Chubb Reports Q3 Net Income of $259.8 Million; Premiums Jump 23%, Combined Ratio is 96.6%

October 28, 2003

The Chubb Corporation reported that net income in the third quarter of 2003 was $259.8 million or $1.37 per share, compared to a net loss of $242.1 million ($1.42 per share) in the third quarter of 2002.

Operating income, which the company defines as net income excluding after-tax realized investment gains and losses, was $220.5 million or $1.16 per share in the third quarter of 2003, compared to an operating loss of $270.7 million or $1.59 per share in the third quarter of 2002. The third quarter operating loss for 2002 included a pre-tax charge of $625 million ($2.38 per share after-tax) for the strengthening of asbestos and environmental (A&E) reserves.

Third quarter operating income for 2003 includes an after-tax loss of $25.2 million or $0.14 per share from the non-insurance business of Chubb Financial Solutions (CFS), compared to a loss of $26.3 million or $0.15 per share in the third quarter of 2002. Chubb adopted the fair value method of accounting for stock-based employee compensation as of Jan. 1, 2003. The per-share amounts for the third quarter of 2003 reflect an after-tax charge of $0.05 for the expensing of stock options, compared to no charge in 2002.

Property and casualty net premiums written in the third quarter of 2003 grew 23 percent to $2.8 billion. Premiums for Chubb Re nearly tripled, accounting for 8 percentage points of this growth. U.S. premiums grew 23 percent. Non-U.S. premiums grew 22 percent, or 15 percent in local currencies. The combined loss and expense ratio for the third quarter was 96.6 percent in 2003 and 130.0% in 2002.

Excluding the A&E charge, the combined ratio for the third quarter of 2002 was 99.9 percent. Catastrophe losses in the 2003 third quarter were $96.0 million, accounting for 3.7 percentage points of the combined ratio, compared to $51.6 million (2.5 points) in the third quarter of 2002. The expense ratio for the third quarter was 30.9% in 2003 and 31.2 percent in 2002.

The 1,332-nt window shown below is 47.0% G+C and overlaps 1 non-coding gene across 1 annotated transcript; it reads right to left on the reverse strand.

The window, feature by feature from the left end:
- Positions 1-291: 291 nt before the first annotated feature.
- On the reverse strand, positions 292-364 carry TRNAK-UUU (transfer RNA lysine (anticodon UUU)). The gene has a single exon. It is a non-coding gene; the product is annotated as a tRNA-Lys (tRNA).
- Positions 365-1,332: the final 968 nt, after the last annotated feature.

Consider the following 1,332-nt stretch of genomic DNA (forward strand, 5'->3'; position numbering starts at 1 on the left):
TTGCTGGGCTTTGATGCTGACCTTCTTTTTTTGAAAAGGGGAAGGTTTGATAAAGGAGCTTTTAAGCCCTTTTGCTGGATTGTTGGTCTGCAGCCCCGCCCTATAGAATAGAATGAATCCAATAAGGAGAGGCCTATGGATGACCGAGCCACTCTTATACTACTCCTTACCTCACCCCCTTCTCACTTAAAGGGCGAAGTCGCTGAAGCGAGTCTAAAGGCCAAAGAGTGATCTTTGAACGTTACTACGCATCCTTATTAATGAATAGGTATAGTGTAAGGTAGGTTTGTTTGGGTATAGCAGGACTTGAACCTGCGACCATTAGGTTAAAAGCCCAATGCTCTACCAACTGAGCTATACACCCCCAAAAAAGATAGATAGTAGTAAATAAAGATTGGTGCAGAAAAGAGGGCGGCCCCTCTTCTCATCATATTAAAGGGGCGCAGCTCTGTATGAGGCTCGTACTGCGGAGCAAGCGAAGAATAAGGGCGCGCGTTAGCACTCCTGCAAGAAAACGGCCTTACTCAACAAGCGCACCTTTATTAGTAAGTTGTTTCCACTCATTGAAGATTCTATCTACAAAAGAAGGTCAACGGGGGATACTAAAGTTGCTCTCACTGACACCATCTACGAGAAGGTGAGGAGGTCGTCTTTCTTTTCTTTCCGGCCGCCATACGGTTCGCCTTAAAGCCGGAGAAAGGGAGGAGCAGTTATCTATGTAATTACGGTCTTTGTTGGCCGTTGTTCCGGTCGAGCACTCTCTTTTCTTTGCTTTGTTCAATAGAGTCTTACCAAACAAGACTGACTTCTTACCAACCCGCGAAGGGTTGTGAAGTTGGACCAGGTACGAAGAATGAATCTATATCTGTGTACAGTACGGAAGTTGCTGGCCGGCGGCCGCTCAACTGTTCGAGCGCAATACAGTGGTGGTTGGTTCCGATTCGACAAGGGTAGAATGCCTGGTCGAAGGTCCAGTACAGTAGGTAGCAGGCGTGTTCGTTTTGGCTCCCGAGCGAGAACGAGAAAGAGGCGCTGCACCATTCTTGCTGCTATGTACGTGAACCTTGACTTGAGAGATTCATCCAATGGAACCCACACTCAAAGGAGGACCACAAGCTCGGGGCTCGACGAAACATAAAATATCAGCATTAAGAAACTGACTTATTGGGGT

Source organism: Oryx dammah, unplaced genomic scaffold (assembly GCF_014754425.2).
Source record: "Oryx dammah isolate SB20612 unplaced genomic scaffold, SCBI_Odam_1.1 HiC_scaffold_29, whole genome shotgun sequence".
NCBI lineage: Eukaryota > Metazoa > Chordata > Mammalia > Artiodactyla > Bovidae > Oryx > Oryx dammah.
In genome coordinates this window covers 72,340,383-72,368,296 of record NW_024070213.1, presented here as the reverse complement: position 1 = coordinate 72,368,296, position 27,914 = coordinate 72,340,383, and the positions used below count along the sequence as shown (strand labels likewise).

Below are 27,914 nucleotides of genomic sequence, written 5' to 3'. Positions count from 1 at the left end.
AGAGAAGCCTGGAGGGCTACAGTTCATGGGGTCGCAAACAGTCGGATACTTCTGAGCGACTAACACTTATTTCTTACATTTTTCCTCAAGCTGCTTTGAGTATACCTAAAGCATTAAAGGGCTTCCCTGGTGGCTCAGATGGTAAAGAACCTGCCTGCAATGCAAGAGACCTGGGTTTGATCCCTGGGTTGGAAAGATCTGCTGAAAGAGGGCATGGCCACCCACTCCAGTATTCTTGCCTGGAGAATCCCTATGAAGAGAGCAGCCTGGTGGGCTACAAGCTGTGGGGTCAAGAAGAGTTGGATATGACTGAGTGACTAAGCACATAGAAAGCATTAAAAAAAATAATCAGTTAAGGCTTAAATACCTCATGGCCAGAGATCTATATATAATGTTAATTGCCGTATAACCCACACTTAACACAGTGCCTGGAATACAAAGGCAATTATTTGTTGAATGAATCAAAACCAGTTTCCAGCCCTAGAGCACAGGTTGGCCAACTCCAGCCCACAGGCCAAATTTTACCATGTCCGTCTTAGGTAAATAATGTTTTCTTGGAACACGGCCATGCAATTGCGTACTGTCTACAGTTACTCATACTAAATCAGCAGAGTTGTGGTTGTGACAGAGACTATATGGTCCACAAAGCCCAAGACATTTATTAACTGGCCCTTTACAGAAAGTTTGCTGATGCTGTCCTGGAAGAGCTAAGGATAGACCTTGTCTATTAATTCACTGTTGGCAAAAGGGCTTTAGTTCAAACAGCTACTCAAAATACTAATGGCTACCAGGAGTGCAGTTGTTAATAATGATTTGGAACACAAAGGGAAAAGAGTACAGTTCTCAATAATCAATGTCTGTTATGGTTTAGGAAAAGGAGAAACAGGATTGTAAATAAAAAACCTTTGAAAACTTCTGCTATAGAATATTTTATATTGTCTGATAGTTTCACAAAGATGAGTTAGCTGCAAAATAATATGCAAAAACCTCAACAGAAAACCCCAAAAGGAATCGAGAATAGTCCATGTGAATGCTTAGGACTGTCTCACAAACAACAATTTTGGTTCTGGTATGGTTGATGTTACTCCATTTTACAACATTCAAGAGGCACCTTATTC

Nine month results for the first nine months of 2003, net income was $736.5 million or $4.13 per share, compared with $166.3 million or $0.96 per share for the first nine months of 2002. Operating income totaled a record $680.8 million or $3.82 per share for the first nine months of 2003, compared with $117.2 million or $0.68 per share in the first nine months of 2002, which reflects the third quarter A&E charge of $625 million ($2.34 per share after-tax).

Results for the first nine months of 2003 include an after-tax loss of $19.9 million or $0.11 per share from CFS, compared with a loss of $36.4 million or $0.21 per share in the first nine months of 2002. The per-share amounts for the first nine months of 2003 reflect an after-tax charge of $0.20 for the expensing of stock options, compared to no charge in 2002. Property and casualty net premiums written in the first nine months of 2003 increased 23 percent to $8.1 billion. Chubb Re accounted for 5 percentage points of this growth.

The combined ratio for the first nine months was 95.8 percent in 2003 and 108.7 percent in 2002; excluding the A&E charge, the combined ratio for the first nine months of 2002 was 98.0 percent. Catastrophe losses for the first nine months were $261.5 million (3.5 percentage points of the combined ratio) in 2003, compared to $75.2 million (1.3 points) in 2002.